OR WAIT null SECS
More than two-thirds of recombinant biopharmaceutical products on the market are glycoproteins, and every stage of their manufacture is carefully monitored and tested to ensure consistency in quality, safety, and effectiveness (1). Of the various aspects of biopharmaceutical production (such as yield, protein folding, and post-translational modifications), the host cell’s biosynthesis of attached oligosaccharides (glycans) is often the most difficult to control. Selected expression systems and even slight changes in process conditions can alter the synthesis of glycans and as a consequence, the physicochemical properties (e.g., serum half-life), safety, efficacy, and immunogenicity of the end product. Regulatory agencies worldwide require state-of-the-art glycan analyses and the demands placed on these methods have steadily increased as better technologies have been developed. Ultimately, robust, information-rich, and reproducible methods for glycan analysis must be included in regulatory filings for glycoprotein-based biotherapeutics to ensure accuracy and consistency. Method simplification and standardization will provide additional assurance that the glycan-analysis methods used are transferrable between testing sites both within and outside (e.g., contract research organizations) of the organization, ensuring better quality and efficiency in manufacturing.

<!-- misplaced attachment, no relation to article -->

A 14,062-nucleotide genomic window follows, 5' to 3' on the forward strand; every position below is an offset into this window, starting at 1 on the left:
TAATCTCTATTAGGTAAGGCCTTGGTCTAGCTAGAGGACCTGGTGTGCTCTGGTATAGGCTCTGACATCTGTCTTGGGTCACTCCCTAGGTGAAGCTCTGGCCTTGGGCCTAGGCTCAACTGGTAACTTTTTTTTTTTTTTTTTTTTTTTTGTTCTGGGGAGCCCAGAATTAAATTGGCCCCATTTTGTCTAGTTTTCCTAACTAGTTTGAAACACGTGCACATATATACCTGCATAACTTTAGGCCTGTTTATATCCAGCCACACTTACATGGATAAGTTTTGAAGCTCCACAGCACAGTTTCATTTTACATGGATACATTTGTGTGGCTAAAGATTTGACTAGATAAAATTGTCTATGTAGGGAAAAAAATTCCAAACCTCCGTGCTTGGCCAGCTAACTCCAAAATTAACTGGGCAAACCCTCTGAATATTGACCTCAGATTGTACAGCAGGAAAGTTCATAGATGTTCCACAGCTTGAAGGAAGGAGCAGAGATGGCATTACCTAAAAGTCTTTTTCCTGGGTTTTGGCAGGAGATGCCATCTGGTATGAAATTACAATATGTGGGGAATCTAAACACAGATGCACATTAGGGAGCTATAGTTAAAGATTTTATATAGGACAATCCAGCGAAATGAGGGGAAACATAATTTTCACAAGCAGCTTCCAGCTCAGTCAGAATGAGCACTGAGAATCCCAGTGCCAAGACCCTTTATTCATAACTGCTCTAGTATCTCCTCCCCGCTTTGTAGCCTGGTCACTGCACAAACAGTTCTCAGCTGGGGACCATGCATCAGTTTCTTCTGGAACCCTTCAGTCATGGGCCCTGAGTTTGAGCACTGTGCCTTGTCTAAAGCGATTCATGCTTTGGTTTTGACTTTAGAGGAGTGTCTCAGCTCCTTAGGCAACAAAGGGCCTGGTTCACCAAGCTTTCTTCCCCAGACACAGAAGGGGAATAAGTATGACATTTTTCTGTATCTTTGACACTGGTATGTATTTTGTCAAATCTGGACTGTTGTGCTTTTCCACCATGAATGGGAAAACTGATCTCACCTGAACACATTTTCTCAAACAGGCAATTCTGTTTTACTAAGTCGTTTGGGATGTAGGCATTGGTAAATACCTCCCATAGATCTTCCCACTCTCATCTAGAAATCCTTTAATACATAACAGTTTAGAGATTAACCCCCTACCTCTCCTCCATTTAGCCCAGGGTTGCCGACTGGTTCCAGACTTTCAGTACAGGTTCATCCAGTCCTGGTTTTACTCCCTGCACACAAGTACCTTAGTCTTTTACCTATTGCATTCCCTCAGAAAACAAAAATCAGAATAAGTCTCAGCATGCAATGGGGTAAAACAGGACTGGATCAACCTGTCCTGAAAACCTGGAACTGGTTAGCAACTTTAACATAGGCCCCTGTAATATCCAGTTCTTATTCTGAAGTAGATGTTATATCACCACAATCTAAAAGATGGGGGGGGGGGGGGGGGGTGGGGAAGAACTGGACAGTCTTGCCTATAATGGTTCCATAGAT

Glycans face new scrutiny
By 2008, the biotechnology company Genzyme had developed and marketed the drug Myozyme (alglucosidase alfa) for the treatment of Pompe disease, a rare and progressively debilitating disorder characterized by deficiency of lysosomal enzyme alpha-glucosidase (GAA). The company was preparing to expand the targeted treatment population from primarily children to adults. Its 160-L production facility was working at capacity, so $53 million was invested to build a 2000-L facility for Myozyme in Allston, MA (2). The company was ready to launch, but FDA rejected Genzyme’s application to sell the drug from the 2000-L plant. According to regulators, the version made in the 2000-L tank was no longer the same drug as the one produced in the 160-L tank. FDA argued that the differences in glycosylation-specifically in this case, the composition of mannose-6-phosphate-meant that the drug was no longer the biological equivalent of the original material produced in the 160-L bioreactor, and may in fact introduce unknown clinical variables. Genzyme argued that it had already conducted a clinical trial on the larger batch material, demonstrating safety and effectiveness. Ultimately, Genzyme had to market the product from the larger bioreactor under a different name.